The translations presented here all relate to the practice of Dzogchen according to the ancient Bonpo tradition of Tibet known as the Zhang- zhung Nyan-gyud, "the Oral Transmission from Zhang-zhung." In a previous volume, The Oral Transmission from Zhang-zhung, I have dealt with the history of the transmission of this lineage of Dzogchen teachings and practices from the remote land of Zhang-zhung, which once lay in what is now Western and Northern Tibet. As a written tradition, these teachings and practices are said to go back at least to the 8th century of our era, coming from the enlightened master Tapihritsa and transmitted to his disciple Gyerpung Nangzher Lodpo, who was given permission to write them down for the first time. This transmission represents a continuous and uninterrupted lineage from that early times to the present. However, the collection known as the Zhang-zhung Nyan-gyud is not set out specifically for practice. Nevertheless, we are fortunate to possess a practice manual or handbook (phyag-khrid) prepared by a 13th century master of the tradition who was also the abbot of Yeru Wensakha monastery (fd. 1072), namely Druchen Gyalwa Yungdrung (1242-1290). This manual, which is named after its author, opens with Book One dealing with the preliminary practices for Dzogchen, which I have translated elsewhere as the Appendix found in The Oral Tradition from Zhang- zhung. Included here in this volume are the translations of Book Two dealing with the practices of Trekchod and Thodgal, and Book Three consisting of four supplementary texts dealing with the view, meditation, conduct, and fruit of Dzogchen. Also included in Part Two of this volume is a translation of the instructions for making a forty- nine day dark retreat according to the Zhang-zhung tradition, a text known as The Seven-fold Cycle of the Clear Light. Although included in the published Tibetan collection, this text was not composed by the above author. In this tradition from Zhang-zhung, the practice of vision, or what is called elsewhere Thodgal, is known here as Clear Light practice (’od-gsal). But in order to enter into the practice of vision, it is first necessary to become stable in the practice of the Natural State (gnas-lugs), or the state of contemplation (mnyam bzhag), which characterised by the presence of Rigpa, or intrinsic awareness. Otherwise, one’s practice will be no better than watching television and the practitioner remains in one’s impure karmic vision. It is with some trepidation that these translations are presented here for publication. One cannot successfully practice the advanced methods of Dzogchen known as the dark retreat, sky meditation, and sunlight practice without the guidance of an accomplished master of Dzogchen. After the initial practice of fixation of the mind on a visible object, or what is generally known as shamatha meditation (zhi-gnas), the practitioner must receive from the master a direct introduction (rig-pa ngo-sprod), where the Natural State of the Nature of Mind is pointed out in one’s immediate experience here and now.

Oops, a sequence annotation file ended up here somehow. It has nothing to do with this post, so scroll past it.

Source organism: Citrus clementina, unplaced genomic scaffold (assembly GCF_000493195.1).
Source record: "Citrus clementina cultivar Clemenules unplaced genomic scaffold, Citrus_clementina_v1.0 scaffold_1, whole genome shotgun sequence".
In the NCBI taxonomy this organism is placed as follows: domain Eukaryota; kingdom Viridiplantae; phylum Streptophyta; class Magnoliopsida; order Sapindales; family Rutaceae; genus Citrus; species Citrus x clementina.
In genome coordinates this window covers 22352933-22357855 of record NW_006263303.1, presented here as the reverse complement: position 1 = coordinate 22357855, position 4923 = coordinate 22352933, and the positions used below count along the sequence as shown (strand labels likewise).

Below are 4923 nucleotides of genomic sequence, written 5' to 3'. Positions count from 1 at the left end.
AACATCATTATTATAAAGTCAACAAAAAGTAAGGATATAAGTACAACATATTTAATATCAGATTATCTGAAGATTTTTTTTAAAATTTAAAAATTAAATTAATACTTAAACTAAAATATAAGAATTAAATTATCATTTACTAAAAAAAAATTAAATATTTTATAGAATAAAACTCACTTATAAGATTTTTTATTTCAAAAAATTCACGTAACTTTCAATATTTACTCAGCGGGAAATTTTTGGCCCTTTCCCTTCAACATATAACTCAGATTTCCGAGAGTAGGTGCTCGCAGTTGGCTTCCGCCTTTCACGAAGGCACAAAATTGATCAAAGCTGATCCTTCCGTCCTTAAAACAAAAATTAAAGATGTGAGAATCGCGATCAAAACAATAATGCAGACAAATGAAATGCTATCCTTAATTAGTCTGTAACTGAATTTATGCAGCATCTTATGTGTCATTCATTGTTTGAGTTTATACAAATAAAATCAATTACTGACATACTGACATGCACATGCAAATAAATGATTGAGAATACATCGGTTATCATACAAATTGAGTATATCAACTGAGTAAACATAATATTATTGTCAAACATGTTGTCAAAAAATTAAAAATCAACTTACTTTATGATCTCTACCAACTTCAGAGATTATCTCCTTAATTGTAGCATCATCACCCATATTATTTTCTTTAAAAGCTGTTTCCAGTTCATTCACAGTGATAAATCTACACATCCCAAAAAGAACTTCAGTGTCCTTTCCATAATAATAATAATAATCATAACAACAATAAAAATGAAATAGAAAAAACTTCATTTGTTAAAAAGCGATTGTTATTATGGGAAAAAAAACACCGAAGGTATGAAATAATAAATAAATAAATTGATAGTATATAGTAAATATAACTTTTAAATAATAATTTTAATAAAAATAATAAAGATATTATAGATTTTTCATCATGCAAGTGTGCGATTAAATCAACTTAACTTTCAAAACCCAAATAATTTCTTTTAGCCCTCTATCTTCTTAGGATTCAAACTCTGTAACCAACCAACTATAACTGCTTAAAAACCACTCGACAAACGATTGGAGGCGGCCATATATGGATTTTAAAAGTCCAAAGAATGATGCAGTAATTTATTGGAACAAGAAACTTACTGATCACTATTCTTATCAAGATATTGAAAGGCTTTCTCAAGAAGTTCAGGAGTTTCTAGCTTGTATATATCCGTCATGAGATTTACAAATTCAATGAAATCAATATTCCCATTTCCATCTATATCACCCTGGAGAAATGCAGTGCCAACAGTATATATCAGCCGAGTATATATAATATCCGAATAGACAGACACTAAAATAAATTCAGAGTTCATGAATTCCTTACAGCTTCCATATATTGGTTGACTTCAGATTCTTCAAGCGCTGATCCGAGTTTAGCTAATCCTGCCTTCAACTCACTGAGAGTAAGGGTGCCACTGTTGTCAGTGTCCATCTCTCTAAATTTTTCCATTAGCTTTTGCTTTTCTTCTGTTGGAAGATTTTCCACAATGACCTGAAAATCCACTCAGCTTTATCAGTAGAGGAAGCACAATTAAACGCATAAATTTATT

Nevertheless, Yongdzin Lopon Tenzin Namdak, and other Bonpo Lamas have been teaching their tradition for sometime to interested Western practitioners. Thus, there exists a real need for an English translation of the source texts. This is in accordance with the advice given in a vision by the goddess Sidpai Gyalmo, the special guardian to the Bonpo Dzochen tradition, to Lopon Sangye Tenzin (1928-1977) many years ago. The goddess warned that if the teachings and practices of Dzogchen were not made more widely available, the tradition would die out within a generation or two. It was Lopon Sangye Tenzin who was singularly responsible for reviving the teaching and practice of the Zhang-zhung Nyan-gyud tradition at Menri monastery in Tibet, and later in India, whereas at the time the A-tri system of Dzogchen (Akhrid) was largely practiced. Of course, detailed explanations of the practices must be had from a qualified Lama.

These translations were done over a period of time under the guidance and instruction of Yongdzin Lopon Tenzin Namdak (LTN), beginning with the dark retreat text in 1989 during the Lopon’s first visit to America. It is the translator’s hope that these translations will prove useful to serious Western practitioners of the Bonpo Dzogchen tradition that comes from the ancient land of Zhang-zhung.